The Shady Side Of David Letterman

Johnny Carson may be regarded as the king of late-night TV, but David Letterman will forever be known as the court jester who stole his crown. In doing so, the standup comic rewrote the manual on after-hours talk shows, turning them from corny, celebrity fawn fests into irreverent must-sees that regularly skewered contemporary culture.

It became irresistible to catch NBC's "Late Night with David Letterman" and later CBS' "The Late Show with David Letterman" to admire the subversive showman refusing to pander to celebrities peddling their wares. But it was equally delightful to see Letterman chinwag with folks who also loved to ruffle mainstream feathers, which is why the likes of late comedian Norm Macdonald and writer Fran Lebowitz were frequently asked back. Letterman's blend of edgy humor and controlled chaos is now legendary, spawning a legion of cheeky successors, from Jimmy Fallon to Conan O'Brien.

But behind the facade of his jocular genius lay a dark side. Letterman also became known for his controversial behavior, from haggling with producers and network executives to philandering with women on his staff and creating a culture of fear in the workplace. It's ironic that a star who made a habit of cutting self-important celebs down to size on set would fail to quarantine his own fragile ego behind closed doors. That's why it seems appropriate that a guy who drew viewers with such sideshows as the Top 10 List be given similar treatment when it comes to his behavior.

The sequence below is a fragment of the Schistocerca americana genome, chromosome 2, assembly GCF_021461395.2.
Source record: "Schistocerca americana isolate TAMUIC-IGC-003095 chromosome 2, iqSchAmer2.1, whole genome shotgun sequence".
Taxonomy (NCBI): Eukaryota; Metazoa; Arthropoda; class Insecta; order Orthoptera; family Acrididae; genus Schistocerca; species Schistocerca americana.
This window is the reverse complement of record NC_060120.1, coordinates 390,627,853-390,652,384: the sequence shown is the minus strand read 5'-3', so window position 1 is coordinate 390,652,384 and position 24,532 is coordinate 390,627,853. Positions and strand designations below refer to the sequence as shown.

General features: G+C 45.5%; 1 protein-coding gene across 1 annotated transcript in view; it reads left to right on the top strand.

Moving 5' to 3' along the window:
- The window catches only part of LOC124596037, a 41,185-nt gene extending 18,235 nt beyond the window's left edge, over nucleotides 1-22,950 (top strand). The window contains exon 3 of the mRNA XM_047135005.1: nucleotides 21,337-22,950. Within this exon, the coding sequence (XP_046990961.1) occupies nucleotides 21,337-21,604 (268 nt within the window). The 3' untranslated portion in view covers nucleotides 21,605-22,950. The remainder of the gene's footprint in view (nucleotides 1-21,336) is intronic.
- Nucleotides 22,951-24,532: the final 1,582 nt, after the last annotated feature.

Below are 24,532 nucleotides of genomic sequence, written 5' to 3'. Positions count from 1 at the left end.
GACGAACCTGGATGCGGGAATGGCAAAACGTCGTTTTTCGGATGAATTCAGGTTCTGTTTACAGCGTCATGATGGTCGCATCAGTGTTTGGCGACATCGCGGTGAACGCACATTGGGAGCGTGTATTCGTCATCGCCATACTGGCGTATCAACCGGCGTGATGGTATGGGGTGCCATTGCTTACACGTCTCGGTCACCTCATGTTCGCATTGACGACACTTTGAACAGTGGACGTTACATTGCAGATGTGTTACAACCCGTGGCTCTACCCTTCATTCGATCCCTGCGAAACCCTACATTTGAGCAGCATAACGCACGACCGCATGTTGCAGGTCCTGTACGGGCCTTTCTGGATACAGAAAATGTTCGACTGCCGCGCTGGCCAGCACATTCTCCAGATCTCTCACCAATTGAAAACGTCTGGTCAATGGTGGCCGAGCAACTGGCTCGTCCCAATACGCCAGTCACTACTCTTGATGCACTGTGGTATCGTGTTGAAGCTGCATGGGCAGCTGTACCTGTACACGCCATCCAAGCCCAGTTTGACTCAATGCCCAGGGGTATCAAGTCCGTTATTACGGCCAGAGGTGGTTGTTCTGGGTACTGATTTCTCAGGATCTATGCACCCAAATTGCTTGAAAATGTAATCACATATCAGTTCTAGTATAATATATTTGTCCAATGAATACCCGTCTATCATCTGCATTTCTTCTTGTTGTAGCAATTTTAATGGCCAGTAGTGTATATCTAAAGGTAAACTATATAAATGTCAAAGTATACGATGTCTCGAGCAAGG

David Letterman was insubordinate since day one

According to Jason Zinoman, who chronicled David Letterman's life and career in his book "Letterman, The Last Giant of Late Night," the media star gravitated towards comedy as a child growing up in Indiana, listening to radio instead of TV, where he regularly heard comics like Jack Benny and sketch duo Bob and Ray. 

During his post-secondary days in the rebellious 1960s, Letterman used those comedic influences to demonstrate his penchant for insubordination when he joined local college radio station WBST in Muncie, Indiana. Frequently, he'd abandon the station's classical music format, opting to spin pop records and deliver fake news on-air. "It was like hiring a fox to guard the chicken coop," said one colleague about Letterman, who was fired twice.